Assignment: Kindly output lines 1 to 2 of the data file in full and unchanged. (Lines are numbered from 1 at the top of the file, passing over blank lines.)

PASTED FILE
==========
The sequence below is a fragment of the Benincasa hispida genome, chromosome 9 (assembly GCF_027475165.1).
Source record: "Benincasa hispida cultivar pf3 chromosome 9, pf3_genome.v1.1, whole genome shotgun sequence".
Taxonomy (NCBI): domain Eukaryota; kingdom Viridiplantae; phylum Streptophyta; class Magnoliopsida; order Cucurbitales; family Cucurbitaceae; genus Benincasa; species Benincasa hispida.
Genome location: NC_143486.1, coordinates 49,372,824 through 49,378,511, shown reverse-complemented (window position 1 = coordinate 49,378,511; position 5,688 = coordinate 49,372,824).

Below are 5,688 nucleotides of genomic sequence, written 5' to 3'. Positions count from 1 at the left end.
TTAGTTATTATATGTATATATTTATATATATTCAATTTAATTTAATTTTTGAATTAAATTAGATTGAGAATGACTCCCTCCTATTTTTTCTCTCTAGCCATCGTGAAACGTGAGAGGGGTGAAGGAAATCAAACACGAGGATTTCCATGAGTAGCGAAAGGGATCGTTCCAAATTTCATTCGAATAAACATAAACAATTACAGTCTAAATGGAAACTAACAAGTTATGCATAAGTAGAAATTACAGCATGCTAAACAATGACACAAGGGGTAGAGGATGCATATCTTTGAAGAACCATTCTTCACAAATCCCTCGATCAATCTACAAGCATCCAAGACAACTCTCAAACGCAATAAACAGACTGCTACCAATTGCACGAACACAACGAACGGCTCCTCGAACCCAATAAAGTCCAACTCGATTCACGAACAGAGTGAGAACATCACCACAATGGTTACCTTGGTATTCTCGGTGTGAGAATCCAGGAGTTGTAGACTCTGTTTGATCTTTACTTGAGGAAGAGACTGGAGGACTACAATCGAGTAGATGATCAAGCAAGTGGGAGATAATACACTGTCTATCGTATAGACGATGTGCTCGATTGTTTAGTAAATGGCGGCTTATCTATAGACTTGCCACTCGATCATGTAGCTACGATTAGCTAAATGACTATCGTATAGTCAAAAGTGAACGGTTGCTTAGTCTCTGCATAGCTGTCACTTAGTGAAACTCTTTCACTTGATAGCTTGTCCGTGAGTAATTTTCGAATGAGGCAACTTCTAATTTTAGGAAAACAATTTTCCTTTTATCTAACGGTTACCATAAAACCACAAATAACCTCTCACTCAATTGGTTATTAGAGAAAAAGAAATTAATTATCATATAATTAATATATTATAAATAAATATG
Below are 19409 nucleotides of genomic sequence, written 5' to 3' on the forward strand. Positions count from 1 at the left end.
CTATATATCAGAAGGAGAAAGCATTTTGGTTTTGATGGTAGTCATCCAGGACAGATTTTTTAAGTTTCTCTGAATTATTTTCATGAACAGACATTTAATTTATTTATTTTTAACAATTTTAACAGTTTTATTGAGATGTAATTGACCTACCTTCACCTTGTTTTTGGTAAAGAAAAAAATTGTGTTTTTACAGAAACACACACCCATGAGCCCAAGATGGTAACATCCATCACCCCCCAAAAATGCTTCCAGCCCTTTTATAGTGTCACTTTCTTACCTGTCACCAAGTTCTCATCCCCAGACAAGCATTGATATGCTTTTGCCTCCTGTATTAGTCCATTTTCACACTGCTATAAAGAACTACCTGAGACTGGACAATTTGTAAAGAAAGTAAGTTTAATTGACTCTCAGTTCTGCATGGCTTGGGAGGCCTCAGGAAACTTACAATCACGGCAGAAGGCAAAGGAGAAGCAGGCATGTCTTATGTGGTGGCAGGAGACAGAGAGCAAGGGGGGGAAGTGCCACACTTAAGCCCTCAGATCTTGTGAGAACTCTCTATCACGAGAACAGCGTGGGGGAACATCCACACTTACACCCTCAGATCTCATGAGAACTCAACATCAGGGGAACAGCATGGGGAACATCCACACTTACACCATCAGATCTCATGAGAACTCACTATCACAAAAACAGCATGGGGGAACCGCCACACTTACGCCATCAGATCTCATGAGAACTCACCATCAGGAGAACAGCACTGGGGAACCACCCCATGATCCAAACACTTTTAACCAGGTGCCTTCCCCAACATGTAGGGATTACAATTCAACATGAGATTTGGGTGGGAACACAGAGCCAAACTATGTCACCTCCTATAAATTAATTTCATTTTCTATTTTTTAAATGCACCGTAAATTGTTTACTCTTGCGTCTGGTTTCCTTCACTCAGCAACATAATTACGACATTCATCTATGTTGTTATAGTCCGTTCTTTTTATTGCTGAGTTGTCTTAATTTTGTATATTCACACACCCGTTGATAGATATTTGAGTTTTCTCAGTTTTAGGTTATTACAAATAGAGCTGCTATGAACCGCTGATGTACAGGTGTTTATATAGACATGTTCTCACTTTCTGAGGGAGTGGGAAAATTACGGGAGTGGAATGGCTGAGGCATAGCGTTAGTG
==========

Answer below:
The sequence below is a fragment of the Benincasa hispida genome, chromosome 9 (assembly GCF_027475165.1).
Source record: "Benincasa hispida cultivar pf3 chromosome 9, pf3_genome.v1.1, whole genome shotgun sequence".